Since the capsize of the Costa Concordia last week and the news that up to 32 people have lost their lives some commentators have mentioned similarities with the Titanic. To understand the situation it is useful to look for points of similarity to previous incidents.

Rejecting Moral Relativism

By Michael W Austin on January 23, 2012 in Ethics for Everyone
"Isn't all morality relative?" There seems to be a fairly pervasive acceptance of moral relativism in much of our culture these days. However, the answer to this question is pretty clearly "no."

The Machineries of Joy

Coming to terms with our instinctive yearning for the future is a good recipe for making the most of the only time during which we are alive: the present.

Men, Women, and the Pursuit of Happiness

By Peggy Drexler Ph.D. on January 23, 2012 in Our Gender, Ourselves
It seems with every new study, a few more bricks pop loose from the façade of gender assumptions.

Intervene This

By Stanton Peele on January 23, 2012 in Addiction in Society
What if a wildly popular program masquerading as therapeutic pushes a technique that is demonstrably ineffective, and probably counterproductive? Well, that's "Intervention."

Why You Can't Be President (or a Professional Football Player)

By Stanton Peele on January 23, 2012 in Addiction in Society
What do professional athletes and the President have in common? Both make fumbles in front of many millions of people—and keep on ticking.

Nodding Doesn't Mean "Yes"

By Audrey Nelson Ph.D. on January 23, 2012 in He Speaks, She Speaks
If a woman nods, a man thinks, “Oh good, she’s buying everything I’m saying.” But at the end of the conversation, she may say, “No, I don’t think that’s a good idea.”

The Power of Positive Thinking Revisited

By Leslie Becker-Phelps Ph.D. on January 23, 2012 in Making Change
People who view the world through rose-colored glasses are wonderfully optimistic, but their look-only-at-the-positive attitude sometimes sets them up for painful failure. A better way of using positive thinking is to focus on yourself – not your abilities or accomplishments – and to work toward an appreciation of you for just being who you are.

Race and Reputation in the Brain

By John Whitfield Ph.D. on January 23, 2012 in People Will Talk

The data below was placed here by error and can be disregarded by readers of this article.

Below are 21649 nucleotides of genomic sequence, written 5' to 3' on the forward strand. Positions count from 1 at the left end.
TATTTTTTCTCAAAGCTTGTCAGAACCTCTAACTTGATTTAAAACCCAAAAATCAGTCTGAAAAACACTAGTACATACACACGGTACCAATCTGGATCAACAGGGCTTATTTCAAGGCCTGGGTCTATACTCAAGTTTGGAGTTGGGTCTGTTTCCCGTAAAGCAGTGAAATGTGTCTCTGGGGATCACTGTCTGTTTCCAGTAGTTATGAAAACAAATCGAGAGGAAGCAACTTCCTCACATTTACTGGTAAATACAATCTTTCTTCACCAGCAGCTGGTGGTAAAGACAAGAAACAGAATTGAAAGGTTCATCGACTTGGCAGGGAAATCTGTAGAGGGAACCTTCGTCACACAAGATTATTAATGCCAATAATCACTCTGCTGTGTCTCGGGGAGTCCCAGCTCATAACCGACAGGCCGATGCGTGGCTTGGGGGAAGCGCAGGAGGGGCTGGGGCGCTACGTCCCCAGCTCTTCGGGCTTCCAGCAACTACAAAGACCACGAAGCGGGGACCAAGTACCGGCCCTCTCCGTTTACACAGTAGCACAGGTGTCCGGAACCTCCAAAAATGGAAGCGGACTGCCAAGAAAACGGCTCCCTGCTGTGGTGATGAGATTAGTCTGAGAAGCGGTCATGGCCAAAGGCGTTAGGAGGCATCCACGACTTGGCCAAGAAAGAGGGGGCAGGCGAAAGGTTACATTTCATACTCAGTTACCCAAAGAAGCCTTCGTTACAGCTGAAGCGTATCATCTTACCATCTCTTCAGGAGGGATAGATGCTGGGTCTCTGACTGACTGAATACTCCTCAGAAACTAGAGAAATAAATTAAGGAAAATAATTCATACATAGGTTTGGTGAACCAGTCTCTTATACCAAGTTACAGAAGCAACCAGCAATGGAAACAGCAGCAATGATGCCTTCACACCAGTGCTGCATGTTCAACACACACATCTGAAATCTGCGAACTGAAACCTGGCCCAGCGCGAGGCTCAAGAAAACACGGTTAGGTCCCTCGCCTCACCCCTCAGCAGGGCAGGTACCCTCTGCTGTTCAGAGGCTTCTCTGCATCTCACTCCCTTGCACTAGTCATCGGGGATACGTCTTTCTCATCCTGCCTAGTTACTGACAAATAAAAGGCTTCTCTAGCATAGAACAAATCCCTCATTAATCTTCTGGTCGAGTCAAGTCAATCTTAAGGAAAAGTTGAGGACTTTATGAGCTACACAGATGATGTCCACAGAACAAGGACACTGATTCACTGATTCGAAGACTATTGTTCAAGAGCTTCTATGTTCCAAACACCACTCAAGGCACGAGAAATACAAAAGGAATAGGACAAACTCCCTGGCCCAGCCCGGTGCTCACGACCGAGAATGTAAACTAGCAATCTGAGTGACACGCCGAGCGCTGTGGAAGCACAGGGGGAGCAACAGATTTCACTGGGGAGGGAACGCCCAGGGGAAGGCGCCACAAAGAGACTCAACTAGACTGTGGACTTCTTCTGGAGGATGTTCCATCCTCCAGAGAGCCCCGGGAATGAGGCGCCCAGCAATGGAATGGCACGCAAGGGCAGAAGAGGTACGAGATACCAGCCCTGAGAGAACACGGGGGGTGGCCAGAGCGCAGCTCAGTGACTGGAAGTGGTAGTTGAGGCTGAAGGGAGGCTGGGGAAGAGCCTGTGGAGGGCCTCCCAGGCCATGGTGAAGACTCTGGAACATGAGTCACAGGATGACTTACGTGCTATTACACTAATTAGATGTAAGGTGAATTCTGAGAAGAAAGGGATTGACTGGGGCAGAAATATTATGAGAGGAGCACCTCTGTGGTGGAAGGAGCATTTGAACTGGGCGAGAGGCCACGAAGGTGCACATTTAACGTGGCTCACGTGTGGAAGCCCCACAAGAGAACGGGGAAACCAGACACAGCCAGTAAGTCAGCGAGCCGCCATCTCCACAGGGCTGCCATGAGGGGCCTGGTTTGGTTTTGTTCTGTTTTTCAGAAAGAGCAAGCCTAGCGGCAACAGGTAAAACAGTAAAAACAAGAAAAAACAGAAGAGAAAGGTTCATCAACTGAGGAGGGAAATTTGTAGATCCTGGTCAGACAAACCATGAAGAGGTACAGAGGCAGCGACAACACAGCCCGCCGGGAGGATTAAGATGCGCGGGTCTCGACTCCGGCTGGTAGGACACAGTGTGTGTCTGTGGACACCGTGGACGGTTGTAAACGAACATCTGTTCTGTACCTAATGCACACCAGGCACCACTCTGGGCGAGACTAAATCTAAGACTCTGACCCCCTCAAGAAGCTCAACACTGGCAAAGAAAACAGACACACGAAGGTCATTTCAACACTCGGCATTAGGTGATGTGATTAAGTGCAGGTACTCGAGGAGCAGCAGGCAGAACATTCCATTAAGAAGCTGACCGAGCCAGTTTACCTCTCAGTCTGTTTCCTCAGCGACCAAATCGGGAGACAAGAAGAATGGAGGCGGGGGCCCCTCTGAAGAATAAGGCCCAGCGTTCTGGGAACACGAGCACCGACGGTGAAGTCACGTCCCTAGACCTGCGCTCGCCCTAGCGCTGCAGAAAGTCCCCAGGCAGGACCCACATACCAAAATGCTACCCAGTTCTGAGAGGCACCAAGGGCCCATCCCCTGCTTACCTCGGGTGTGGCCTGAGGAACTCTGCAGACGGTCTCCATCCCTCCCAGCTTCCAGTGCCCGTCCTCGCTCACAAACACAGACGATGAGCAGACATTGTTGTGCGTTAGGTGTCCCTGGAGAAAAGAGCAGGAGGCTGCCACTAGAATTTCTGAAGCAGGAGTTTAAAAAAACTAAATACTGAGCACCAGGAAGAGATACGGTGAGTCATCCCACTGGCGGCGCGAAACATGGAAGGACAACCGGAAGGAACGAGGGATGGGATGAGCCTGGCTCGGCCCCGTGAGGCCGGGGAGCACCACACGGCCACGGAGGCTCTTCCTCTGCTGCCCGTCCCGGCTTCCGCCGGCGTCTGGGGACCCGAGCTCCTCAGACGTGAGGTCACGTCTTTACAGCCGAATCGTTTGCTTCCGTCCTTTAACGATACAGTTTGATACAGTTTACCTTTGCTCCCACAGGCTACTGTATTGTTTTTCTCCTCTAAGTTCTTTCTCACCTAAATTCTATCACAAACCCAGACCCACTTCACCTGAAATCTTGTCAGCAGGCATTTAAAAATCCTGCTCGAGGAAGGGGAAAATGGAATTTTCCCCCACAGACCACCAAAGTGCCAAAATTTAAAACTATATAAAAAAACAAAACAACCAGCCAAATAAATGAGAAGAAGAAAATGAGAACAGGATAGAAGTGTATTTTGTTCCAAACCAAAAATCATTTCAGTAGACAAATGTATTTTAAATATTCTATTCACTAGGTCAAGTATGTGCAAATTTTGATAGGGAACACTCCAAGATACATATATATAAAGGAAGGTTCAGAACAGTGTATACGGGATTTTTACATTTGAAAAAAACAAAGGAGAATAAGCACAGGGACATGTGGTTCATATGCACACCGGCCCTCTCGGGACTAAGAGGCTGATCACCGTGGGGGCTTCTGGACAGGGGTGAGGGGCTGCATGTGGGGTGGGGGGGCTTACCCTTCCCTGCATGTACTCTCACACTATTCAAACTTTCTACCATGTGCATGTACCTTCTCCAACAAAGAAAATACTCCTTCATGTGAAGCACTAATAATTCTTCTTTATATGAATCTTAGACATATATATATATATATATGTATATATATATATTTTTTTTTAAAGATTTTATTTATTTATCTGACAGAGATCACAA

When we decide whether to trust, knowledge and prejudices all go into the same pot.

Adolescence and the Loss of Athletic Participation

As sports get more competively serious in secondary, more students are denied the fun of sports as nourishing play.

Reflections on Exercise and Depression

By Steve Baskin on January 23, 2012 in S'mores and More
My travels in Asia have driven home the point that our bodies are designed to be active and outside. Our modern lifestyles, however, find us indoors and idle, resulting in increased depression.

Use of Vibrators Among American Women

By Gad Saad Ph.D. on January 22, 2012 in Homo Consumericus
How many American women use vibrators within their sexual repertoire? Furthermore, are there differences between users and non-users when it comes to health conscious behaviors and sexual functioning?

Arguments Against the Villainization of Childfree Women

It seems unfair to generalize about women who are childfree, but just go online, and you'll come across myriad examples of this very topic. Sadly, many of these generalizations are negative and hurtful, and the comments are popping up worldwide. Let's take a look at a few that I've run across lately.

Loving You Is Breaking My Heart

By Aaron Ben-Zeév Ph.D. on January 22, 2012 in In the Name of Love
Love, is "a many splendored thing"; but love also involves a lot of suffering—especially in the case of unrequited love. Love can feel like being in paradise as well as being in hell. In both cases, the best suggestion is to keep on going. Why is it that love is so ambivalent, and why do we keep on loving even when it leads to heartbreak?

Close Encounters of the Gorilla Kind

By Marc Bekoff Ph.D. on January 22, 2012 in Animal Emotions
A video well-worth watching to see friendly and inquisitive gorillas pet and groom a human. The portrayal of animals as being mean and violent is simply wrong. It's a misrepresentation of who they really are. Sit back and enjoy this amazing encounter between a human ape and one of our close relatives.